Statute of Limitations

What Is a Statute Of Limitations?

A statute of limitation is the time period established by law for the IRS to assess, review and resolve any tax related issue. Once the time period passes, the IRS is no longer able to allow a claim for refund by a taxpayer, assess additional taxes or take collection action.

 

There are three different types of statutes of limitation:

types of statutes of limitation

The Refund Statute

This statute applies to your tax return and how long you have to claim a refund. You are able to claim a refund for a filed return within three years from the date the return was due or two years after you’ve paid the tax.
The Refund Statute
The Assessment Statute

types of statutes of limitation

The Assessment Statute

This statute applies to how long the IRS is able to audit or charge you additional taxes on any tax return year. This is typically three years from the date in which the return was due or two years from when you paid the tax

The Assessment Statute

types of statutes of limitation

The Collection Statute

This applies to how long the IRS is able to collect any outstanding tax balance that you owe. This statute is the longest of the three. The IRS has 10 years from the date which they assessed the tax to collect on it.

The Collection Statute

Are There Any Circumstances Where The Statute Of Limitation Does Not Apply?

There are very few circumstances to which a statute of limitation doesn’t apply; however, if you file a fraudulent tax return, didn’t file a tax return for a year in which you should have or attempt to evade paying your taxes, there is no statute of limitation for collection for these circumstances. If you match any of these scenarios it is best to try and resolve the issue so that the statute of limitation may apply.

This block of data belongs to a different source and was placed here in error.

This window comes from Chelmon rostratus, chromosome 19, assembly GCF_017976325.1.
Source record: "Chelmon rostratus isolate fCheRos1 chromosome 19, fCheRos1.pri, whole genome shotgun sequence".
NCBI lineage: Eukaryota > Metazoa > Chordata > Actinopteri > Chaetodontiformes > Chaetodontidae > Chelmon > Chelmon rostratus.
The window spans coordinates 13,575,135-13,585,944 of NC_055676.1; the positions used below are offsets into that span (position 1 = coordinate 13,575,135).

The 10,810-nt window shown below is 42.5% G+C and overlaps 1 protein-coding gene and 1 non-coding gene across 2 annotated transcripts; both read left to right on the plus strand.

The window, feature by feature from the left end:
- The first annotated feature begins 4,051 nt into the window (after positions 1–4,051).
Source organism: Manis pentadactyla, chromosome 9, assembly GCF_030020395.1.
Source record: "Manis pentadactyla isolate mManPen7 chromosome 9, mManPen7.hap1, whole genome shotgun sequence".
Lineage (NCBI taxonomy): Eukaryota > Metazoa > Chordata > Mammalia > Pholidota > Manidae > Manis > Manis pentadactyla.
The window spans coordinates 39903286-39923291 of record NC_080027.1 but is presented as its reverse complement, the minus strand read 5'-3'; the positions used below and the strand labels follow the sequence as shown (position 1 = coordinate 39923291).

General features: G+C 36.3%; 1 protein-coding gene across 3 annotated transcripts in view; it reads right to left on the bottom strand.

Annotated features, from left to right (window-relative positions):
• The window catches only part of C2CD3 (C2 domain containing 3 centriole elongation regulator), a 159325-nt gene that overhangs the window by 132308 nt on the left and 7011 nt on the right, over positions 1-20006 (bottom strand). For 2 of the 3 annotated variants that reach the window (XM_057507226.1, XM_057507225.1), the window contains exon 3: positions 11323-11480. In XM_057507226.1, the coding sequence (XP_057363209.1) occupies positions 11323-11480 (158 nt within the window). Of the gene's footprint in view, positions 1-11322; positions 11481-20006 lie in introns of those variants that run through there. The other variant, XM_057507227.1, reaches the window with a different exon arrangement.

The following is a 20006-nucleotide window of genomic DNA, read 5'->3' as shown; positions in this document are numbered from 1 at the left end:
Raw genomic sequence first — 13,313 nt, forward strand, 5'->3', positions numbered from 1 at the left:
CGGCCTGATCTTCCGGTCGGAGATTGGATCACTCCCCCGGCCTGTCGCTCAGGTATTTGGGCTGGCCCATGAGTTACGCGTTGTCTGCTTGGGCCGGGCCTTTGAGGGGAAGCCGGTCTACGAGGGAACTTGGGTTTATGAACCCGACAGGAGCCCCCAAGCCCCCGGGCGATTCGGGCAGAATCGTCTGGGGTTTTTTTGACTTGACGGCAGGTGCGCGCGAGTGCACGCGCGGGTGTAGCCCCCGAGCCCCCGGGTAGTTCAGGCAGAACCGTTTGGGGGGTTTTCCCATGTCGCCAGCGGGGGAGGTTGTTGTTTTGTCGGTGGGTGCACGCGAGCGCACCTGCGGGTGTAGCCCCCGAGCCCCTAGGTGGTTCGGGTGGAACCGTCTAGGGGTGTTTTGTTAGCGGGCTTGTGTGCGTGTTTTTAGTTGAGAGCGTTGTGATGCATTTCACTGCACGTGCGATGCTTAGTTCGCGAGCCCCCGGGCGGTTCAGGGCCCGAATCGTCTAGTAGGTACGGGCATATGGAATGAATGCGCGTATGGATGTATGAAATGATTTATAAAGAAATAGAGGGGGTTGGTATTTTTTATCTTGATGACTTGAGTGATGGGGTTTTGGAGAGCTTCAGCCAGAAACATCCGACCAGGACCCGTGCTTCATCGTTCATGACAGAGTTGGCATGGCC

Why Do I Need To Know About The Statute Of Limitation? Does It Really Help Me?

The statute of limitation may not seem too important, especially in regard to the collection statute as 10 years may seem like a long time but the statute of limitation comes in handy for many scenarios, for example the collection statute applies to many IRS debt relief options such as:
Essentially, any tax debt relief mechanism offered by the IRS makes it so that the statute of limitation becomes extended and the beginning date becomes from when you filed or were approved for the mechanism.

Next Steps:

When it comes to the statute of limitation, there are a number of benefits to discussing your tax situation with a professional. In the case of your tax refund, a tax professional may be able to look back on previous tax returns and provide you with a refund or a large sum of money from your tax refund for previous years before you meet the statute of limitation for those tax returns. It is also helpful to speak to a professional if you are in any tax debt to see if you have hit the statute of limitation for any outstanding debts. Call us today to discuss your tax situation and see what we can do to help you. See our full list of IRS tax resolution services.

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